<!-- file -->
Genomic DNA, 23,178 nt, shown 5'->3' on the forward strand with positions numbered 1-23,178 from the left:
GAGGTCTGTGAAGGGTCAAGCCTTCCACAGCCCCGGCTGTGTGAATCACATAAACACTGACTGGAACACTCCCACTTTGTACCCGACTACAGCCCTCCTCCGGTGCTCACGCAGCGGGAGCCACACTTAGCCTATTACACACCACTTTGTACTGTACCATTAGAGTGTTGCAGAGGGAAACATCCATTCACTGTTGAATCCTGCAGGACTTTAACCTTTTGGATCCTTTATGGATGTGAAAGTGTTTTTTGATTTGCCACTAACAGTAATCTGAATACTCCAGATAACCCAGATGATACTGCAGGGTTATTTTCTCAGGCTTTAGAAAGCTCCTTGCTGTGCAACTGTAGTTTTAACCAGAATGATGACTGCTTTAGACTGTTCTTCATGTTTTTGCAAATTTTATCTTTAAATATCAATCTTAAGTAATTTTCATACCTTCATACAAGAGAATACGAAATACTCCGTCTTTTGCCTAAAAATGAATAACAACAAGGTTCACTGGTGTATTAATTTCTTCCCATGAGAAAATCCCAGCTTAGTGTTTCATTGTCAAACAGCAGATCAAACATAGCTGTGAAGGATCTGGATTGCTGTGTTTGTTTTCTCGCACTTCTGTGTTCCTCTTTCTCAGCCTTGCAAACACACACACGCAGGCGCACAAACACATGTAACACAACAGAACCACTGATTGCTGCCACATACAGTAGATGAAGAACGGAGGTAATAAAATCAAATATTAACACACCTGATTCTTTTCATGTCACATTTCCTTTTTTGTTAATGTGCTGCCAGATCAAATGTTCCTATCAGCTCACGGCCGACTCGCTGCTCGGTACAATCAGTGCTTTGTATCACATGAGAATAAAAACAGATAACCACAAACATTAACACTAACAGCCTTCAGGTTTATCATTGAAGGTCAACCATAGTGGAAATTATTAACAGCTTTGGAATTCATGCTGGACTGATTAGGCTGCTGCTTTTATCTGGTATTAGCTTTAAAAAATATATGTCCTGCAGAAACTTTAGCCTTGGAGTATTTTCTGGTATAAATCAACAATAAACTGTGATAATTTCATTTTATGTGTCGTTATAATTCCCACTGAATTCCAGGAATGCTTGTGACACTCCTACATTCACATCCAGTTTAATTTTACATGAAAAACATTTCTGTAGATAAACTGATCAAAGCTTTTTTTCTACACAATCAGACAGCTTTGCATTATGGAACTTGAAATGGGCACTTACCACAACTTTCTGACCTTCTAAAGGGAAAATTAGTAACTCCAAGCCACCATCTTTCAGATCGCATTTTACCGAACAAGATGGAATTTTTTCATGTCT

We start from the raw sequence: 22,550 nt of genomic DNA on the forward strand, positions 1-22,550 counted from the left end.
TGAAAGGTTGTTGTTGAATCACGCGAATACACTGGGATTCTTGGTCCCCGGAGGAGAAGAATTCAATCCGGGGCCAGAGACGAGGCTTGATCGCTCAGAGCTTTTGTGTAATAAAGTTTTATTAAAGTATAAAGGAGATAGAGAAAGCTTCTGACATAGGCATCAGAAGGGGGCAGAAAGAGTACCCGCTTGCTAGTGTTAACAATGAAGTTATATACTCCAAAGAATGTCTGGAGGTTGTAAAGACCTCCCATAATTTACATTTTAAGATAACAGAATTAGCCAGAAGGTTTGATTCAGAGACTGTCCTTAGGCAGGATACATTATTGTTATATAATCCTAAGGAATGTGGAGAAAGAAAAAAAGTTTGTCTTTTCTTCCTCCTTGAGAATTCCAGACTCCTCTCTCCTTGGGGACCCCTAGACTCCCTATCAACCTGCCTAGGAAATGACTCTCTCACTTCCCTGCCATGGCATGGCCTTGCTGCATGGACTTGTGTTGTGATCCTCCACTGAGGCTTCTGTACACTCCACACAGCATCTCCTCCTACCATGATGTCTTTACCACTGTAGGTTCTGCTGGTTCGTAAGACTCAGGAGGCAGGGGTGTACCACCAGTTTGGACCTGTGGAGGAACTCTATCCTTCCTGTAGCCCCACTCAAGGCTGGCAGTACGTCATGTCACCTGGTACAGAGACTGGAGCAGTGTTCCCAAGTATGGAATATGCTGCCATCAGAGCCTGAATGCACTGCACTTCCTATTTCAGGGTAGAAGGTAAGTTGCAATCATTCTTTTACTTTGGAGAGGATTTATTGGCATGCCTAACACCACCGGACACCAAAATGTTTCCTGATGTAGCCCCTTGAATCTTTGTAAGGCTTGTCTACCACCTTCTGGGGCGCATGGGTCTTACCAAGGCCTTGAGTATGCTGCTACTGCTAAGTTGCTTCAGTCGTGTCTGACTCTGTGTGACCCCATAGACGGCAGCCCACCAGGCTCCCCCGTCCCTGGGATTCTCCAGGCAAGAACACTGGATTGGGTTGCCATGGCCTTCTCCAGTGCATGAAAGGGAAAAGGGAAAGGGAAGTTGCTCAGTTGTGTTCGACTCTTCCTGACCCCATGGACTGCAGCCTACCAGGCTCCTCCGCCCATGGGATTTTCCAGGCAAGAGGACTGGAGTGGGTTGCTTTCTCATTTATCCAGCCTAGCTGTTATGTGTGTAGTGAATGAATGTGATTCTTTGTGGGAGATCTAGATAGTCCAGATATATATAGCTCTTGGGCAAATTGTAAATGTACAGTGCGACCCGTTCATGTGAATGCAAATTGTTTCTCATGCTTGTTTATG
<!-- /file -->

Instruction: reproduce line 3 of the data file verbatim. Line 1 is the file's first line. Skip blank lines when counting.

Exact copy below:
We start from the raw sequence: 22,550 nt of genomic DNA on the forward strand, positions 1-22,550 counted from the left end.